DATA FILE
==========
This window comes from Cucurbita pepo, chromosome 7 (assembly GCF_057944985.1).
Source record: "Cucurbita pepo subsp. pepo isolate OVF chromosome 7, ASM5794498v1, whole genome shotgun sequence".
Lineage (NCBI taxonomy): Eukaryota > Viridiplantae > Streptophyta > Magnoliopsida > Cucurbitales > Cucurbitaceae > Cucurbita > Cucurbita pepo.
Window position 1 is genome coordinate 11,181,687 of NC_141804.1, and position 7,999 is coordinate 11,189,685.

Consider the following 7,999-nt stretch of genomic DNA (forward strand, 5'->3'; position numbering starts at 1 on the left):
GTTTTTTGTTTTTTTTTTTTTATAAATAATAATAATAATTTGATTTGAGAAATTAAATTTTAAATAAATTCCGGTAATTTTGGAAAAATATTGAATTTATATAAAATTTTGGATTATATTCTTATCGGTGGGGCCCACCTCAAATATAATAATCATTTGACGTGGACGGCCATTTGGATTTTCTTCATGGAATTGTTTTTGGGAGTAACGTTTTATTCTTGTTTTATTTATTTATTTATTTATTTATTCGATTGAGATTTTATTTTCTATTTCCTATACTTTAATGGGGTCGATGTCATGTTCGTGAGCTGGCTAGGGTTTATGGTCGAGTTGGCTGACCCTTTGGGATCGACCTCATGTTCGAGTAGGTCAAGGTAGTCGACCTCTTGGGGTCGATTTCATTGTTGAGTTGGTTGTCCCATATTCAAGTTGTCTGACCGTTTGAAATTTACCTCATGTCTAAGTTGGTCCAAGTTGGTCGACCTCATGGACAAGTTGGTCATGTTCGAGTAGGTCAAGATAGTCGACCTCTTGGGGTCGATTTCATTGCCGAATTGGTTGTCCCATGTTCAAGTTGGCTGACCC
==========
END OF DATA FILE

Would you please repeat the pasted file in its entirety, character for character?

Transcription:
This window comes from Cucurbita pepo, chromosome 7 (assembly GCF_057944985.1).
Source record: "Cucurbita pepo subsp. pepo isolate OVF chromosome 7, ASM5794498v1, whole genome shotgun sequence".
Lineage (NCBI taxonomy): Eukaryota > Viridiplantae > Streptophyta > Magnoliopsida > Cucurbitales > Cucurbitaceae > Cucurbita > Cucurbita pepo.
Window position 1 is genome coordinate 11,181,687 of NC_141804.1, and position 7,999 is coordinate 11,189,685.

Consider the following 7,999-nt stretch of genomic DNA (forward strand, 5'->3'; position numbering starts at 1 on the left):
GTTTTTTGTTTTTTTTTTTTTATAAATAATAATAATAATTTGATTTGAGAAATTAAATTTTAAATAAATTCCGGTAATTTTGGAAAAATATTGAATTTATATAAAATTTTGGATTATATTCTTATCGGTGGGGCCCACCTCAAATATAATAATCATTTGACGTGGACGGCCATTTGGATTTTCTTCATGGAATTGTTTTTGGGAGTAACGTTTTATTCTTGTTTTATTTATTTATTTATTTATTTATTCGATTGAGATTTTATTTTCTATTTCCTATACTTTAATGGGGTCGATGTCATGTTCGTGAGCTGGCTAGGGTTTATGGTCGAGTTGGCTGACCCTTTGGGATCGACCTCATGTTCGAGTAGGTCAAGGTAGTCGACCTCTTGGGGTCGATTTCATTGTTGAGTTGGTTGTCCCATATTCAAGTTGTCTGACCGTTTGAAATTTACCTCATGTCTAAGTTGGTCCAAGTTGGTCGACCTCATGGACAAGTTGGTCATGTTCGAGTAGGTCAAGATAGTCGACCTCTTGGGGTCGATTTCATTGCCGAATTGGTTGTCCCATGTTCAAGTTGGCTGACCC